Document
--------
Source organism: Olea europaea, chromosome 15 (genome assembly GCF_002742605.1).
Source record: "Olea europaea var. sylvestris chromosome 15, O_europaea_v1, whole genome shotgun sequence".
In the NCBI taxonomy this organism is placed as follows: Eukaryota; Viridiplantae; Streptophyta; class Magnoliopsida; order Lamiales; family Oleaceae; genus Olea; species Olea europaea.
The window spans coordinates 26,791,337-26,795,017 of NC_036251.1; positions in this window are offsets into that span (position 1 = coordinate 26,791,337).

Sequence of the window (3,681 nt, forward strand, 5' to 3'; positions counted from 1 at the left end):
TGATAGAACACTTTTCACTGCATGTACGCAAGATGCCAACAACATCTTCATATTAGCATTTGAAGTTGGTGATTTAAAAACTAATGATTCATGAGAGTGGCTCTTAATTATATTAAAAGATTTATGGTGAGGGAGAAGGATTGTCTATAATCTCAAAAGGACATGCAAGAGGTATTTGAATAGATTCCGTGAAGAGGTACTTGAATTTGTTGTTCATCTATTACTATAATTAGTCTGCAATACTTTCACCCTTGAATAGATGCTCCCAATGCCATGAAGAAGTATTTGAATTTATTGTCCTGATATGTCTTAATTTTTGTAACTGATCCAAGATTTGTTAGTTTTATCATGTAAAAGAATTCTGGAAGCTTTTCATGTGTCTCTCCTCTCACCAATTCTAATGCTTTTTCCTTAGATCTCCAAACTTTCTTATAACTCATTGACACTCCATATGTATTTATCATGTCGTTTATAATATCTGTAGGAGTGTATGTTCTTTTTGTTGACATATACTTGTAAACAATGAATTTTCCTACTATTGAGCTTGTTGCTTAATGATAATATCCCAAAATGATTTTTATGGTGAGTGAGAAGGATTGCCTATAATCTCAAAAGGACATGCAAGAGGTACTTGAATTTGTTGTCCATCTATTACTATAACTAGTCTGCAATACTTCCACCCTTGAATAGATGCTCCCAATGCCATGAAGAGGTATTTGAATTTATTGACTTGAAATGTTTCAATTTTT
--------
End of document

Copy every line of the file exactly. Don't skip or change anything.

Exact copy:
Source organism: Olea europaea, chromosome 15 (genome assembly GCF_002742605.1).
Source record: "Olea europaea var. sylvestris chromosome 15, O_europaea_v1, whole genome shotgun sequence".
In the NCBI taxonomy this organism is placed as follows: Eukaryota; Viridiplantae; Streptophyta; class Magnoliopsida; order Lamiales; family Oleaceae; genus Olea; species Olea europaea.
The window spans coordinates 26,791,337-26,795,017 of NC_036251.1; positions in this window are offsets into that span (position 1 = coordinate 26,791,337).

Sequence of the window (3,681 nt, forward strand, 5' to 3'; positions counted from 1 at the left end):
TGATAGAACACTTTTCACTGCATGTACGCAAGATGCCAACAACATCTTCATATTAGCATTTGAAGTTGGTGATTTAAAAACTAATGATTCATGAGAGTGGCTCTTAATTATATTAAAAGATTTATGGTGAGGGAGAAGGATTGTCTATAATCTCAAAAGGACATGCAAGAGGTATTTGAATAGATTCCGTGAAGAGGTACTTGAATTTGTTGTTCATCTATTACTATAATTAGTCTGCAATACTTTCACCCTTGAATAGATGCTCCCAATGCCATGAAGAAGTATTTGAATTTATTGTCCTGATATGTCTTAATTTTTGTAACTGATCCAAGATTTGTTAGTTTTATCATGTAAAAGAATTCTGGAAGCTTTTCATGTGTCTCTCCTCTCACCAATTCTAATGCTTTTTCCTTAGATCTCCAAACTTTCTTATAACTCATTGACACTCCATATGTATTTATCATGTCGTTTATAATATCTGTAGGAGTGTATGTTCTTTTTGTTGACATATACTTGTAAACAATGAATTTTCCTACTATTGAGCTTGTTGCTTAATGATAATATCCCAAAATGATTTTTATGGTGAGTGAGAAGGATTGCCTATAATCTCAAAAGGACATGCAAGAGGTACTTGAATTTGTTGTCCATCTATTACTATAACTAGTCTGCAATACTTCCACCCTTGAATAGATGCTCCCAATGCCATGAAGAGGTATTTGAATTTATTGACTTGAAATGTTTCAATTTTT